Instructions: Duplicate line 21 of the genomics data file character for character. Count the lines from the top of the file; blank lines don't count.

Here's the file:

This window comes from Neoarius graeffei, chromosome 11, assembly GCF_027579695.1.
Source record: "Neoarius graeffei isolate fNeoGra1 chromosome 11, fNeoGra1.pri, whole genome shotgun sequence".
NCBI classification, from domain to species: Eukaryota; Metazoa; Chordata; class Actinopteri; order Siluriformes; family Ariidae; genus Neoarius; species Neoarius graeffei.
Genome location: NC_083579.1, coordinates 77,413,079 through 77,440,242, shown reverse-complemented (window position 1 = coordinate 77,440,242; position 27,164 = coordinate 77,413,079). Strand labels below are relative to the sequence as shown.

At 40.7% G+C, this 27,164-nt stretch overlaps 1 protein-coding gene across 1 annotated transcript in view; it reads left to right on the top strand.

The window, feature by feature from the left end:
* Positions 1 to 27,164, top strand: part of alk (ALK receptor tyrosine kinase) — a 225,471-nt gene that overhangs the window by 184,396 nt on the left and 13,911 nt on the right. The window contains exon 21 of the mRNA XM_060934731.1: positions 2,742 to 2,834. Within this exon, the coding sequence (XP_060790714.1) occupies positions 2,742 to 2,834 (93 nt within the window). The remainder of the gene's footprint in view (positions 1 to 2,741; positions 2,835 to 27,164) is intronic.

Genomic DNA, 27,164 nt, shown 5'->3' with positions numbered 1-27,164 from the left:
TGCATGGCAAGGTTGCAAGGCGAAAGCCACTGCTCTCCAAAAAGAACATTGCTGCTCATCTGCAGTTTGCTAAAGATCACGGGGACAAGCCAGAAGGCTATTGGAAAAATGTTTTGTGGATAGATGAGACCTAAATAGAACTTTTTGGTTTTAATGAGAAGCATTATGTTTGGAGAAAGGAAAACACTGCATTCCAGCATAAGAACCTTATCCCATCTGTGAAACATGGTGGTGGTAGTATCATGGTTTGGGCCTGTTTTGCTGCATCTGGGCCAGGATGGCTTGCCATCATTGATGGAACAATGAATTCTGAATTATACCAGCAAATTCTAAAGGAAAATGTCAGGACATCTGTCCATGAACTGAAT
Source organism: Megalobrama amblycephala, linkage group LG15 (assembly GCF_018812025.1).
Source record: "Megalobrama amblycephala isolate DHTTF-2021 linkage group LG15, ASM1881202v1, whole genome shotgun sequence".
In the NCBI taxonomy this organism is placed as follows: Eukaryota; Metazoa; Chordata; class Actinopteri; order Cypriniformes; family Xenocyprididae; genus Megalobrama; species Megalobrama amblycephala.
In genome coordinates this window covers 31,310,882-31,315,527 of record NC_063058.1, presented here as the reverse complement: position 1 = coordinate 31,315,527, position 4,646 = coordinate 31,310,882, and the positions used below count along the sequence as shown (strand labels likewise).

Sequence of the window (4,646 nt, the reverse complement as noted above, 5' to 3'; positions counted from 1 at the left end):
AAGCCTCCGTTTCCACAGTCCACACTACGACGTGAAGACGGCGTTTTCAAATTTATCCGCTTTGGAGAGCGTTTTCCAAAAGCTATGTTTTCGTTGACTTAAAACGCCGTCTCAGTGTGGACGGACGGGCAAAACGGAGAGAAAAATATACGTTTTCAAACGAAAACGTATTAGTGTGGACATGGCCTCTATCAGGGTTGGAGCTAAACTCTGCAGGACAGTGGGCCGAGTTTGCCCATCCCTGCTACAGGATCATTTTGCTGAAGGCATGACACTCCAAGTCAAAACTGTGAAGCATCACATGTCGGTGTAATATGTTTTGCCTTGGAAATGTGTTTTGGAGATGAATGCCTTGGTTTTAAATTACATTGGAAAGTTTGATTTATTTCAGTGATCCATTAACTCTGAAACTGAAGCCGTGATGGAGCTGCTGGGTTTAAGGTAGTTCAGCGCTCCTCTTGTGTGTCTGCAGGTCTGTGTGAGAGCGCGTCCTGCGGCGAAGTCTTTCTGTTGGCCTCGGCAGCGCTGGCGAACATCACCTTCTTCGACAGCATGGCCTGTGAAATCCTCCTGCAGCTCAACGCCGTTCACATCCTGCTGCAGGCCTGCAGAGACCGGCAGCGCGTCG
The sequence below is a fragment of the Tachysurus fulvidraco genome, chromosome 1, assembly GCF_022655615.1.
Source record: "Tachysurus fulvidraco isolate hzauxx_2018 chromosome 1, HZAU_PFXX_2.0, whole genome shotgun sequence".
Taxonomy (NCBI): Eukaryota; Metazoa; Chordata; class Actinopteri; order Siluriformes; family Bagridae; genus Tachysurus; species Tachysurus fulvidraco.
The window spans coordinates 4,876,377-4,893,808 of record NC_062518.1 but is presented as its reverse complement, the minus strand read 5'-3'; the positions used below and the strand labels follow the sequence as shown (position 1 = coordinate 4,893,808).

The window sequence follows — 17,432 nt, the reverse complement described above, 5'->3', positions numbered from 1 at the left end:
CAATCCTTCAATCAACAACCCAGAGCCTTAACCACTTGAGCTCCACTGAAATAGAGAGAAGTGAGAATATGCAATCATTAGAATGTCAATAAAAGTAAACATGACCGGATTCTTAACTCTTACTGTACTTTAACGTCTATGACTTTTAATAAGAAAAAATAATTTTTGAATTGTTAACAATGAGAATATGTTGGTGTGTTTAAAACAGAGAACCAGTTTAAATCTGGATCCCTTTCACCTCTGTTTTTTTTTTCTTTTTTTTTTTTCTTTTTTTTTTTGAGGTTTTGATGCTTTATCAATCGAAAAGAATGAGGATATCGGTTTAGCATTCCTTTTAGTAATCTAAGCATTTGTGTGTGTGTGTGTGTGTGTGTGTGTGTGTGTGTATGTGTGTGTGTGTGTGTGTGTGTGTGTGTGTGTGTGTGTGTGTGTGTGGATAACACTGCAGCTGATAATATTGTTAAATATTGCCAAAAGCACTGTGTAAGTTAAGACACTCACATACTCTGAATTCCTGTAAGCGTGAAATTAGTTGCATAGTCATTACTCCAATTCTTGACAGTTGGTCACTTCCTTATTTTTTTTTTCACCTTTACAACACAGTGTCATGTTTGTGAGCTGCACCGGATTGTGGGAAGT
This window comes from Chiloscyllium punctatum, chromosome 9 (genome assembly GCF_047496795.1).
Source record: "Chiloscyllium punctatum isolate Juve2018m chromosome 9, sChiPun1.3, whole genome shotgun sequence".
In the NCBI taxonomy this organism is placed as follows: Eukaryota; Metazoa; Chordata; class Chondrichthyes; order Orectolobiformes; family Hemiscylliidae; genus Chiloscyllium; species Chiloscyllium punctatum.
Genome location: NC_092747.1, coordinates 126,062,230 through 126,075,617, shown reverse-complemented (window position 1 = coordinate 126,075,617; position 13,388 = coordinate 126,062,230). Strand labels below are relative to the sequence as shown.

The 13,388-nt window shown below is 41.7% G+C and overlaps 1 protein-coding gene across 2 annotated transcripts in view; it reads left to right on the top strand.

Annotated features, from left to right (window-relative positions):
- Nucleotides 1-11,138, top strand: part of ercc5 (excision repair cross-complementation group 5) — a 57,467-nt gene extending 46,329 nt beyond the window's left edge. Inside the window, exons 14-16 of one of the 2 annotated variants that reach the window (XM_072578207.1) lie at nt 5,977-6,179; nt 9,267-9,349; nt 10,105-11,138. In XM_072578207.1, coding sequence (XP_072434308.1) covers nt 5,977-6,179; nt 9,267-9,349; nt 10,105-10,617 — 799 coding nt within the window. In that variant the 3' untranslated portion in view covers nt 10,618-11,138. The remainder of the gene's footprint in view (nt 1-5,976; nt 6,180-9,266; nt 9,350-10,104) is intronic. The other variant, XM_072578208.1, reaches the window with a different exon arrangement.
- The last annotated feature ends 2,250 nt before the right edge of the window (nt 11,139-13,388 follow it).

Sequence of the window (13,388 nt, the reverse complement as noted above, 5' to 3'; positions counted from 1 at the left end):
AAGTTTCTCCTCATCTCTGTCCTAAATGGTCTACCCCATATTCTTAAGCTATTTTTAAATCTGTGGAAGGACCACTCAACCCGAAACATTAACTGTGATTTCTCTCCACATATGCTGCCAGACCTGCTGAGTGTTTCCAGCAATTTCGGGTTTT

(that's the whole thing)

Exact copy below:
CAATCCTTCAATCAACAACCCAGAGCCTTAACCACTTGAGCTCCACTGAAATAGAGAGAAGTGAGAATATGCAATCATTAGAATGTCAATAAAAGTAAACATGACCGGATTCTTAACTCTTACTGTACTTTAACGTCTATGACTTTTAATAAGAAAAAATAATTTTTGAATTGTTAACAATGAGAATATGTTGGTGTGTTTAAAACAGAGAACCAGTTTAAATCTGGATCCCTTTCACCTCTGTTTTTTTTTTCTTTTTTTTTTTTCTTTTTTTTTTTGAGGTTTTGATGCTTTATCAATCGAAAAGAATGAGGATATCGGTTTAGCATTCCTTTTAGTAATCTAAGCATTTGTGTGTGTGTGTGTGTGTGTGTGTGTGTGTGTGTATGTGTGTGTGTGTGTGTGTGTGTGTGTGTGTGTGTGTGTGTGTGTGTGGATAACACTGCAGCTGATAATATTGTTAAATATTGCCAAAAGCACTGTGTAAGTTAAGACACTCACATACTCTGAATTCCTGTAAGCGTGAAATTAGTTGCATAGTCATTACTCCAATTCTTGACAGTTGGTCACTTCCTTATTTTTTTTTTCACCTTTACAACACAGTGTCATGTTTGTGAGCTGCACCGGATTGTGGGAAGT